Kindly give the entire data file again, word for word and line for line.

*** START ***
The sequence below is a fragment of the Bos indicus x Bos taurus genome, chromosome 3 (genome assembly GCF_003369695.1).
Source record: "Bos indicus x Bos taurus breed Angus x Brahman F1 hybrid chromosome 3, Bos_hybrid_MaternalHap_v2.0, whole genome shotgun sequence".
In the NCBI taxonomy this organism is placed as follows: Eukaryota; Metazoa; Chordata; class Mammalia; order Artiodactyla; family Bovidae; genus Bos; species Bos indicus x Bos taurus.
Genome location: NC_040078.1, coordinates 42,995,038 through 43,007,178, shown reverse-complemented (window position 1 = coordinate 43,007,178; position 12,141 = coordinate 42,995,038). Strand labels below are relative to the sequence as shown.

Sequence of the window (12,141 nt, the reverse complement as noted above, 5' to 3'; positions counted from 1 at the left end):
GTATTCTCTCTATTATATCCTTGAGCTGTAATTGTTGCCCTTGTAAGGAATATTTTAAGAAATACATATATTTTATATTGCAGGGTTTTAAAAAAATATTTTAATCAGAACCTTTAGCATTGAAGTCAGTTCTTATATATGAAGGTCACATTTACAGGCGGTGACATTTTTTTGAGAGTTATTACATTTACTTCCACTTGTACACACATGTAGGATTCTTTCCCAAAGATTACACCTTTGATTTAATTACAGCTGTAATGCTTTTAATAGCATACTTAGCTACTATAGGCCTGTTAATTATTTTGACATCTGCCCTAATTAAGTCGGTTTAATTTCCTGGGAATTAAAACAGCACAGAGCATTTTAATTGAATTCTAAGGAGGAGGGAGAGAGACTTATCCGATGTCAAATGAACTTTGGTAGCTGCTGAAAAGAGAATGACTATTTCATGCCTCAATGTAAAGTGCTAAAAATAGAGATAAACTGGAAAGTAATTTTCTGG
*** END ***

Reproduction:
The sequence below is a fragment of the Bos indicus x Bos taurus genome, chromosome 3 (genome assembly GCF_003369695.1).
Source record: "Bos indicus x Bos taurus breed Angus x Brahman F1 hybrid chromosome 3, Bos_hybrid_MaternalHap_v2.0, whole genome shotgun sequence".
In the NCBI taxonomy this organism is placed as follows: Eukaryota; Metazoa; Chordata; class Mammalia; order Artiodactyla; family Bovidae; genus Bos; species Bos indicus x Bos taurus.
Genome location: NC_040078.1, coordinates 42,995,038 through 43,007,178, shown reverse-complemented (window position 1 = coordinate 43,007,178; position 12,141 = coordinate 42,995,038). Strand labels below are relative to the sequence as shown.

Sequence of the window (12,141 nt, the reverse complement as noted above, 5' to 3'; positions counted from 1 at the left end):
GTATTCTCTCTATTATATCCTTGAGCTGTAATTGTTGCCCTTGTAAGGAATATTTTAAGAAATACATATATTTTATATTGCAGGGTTTTAAAAAAATATTTTAATCAGAACCTTTAGCATTGAAGTCAGTTCTTATATATGAAGGTCACATTTACAGGCGGTGACATTTTTTTGAGAGTTATTACATTTACTTCCACTTGTACACACATGTAGGATTCTTTCCCAAAGATTACACCTTTGATTTAATTACAGCTGTAATGCTTTTAATAGCATACTTAGCTACTATAGGCCTGTTAATTATTTTGACATCTGCCCTAATTAAGTCGGTTTAATTTCCTGGGAATTAAAACAGCACAGAGCATTTTAATTGAATTCTAAGGAGGAGGGAGAGAGACTTATCCGATGTCAAATGAACTTTGGTAGCTGCTGAAAAGAGAATGACTATTTCATGCCTCAATGTAAAGTGCTAAAAATAGAGATAAACTGGAAAGTAATTTTCTGG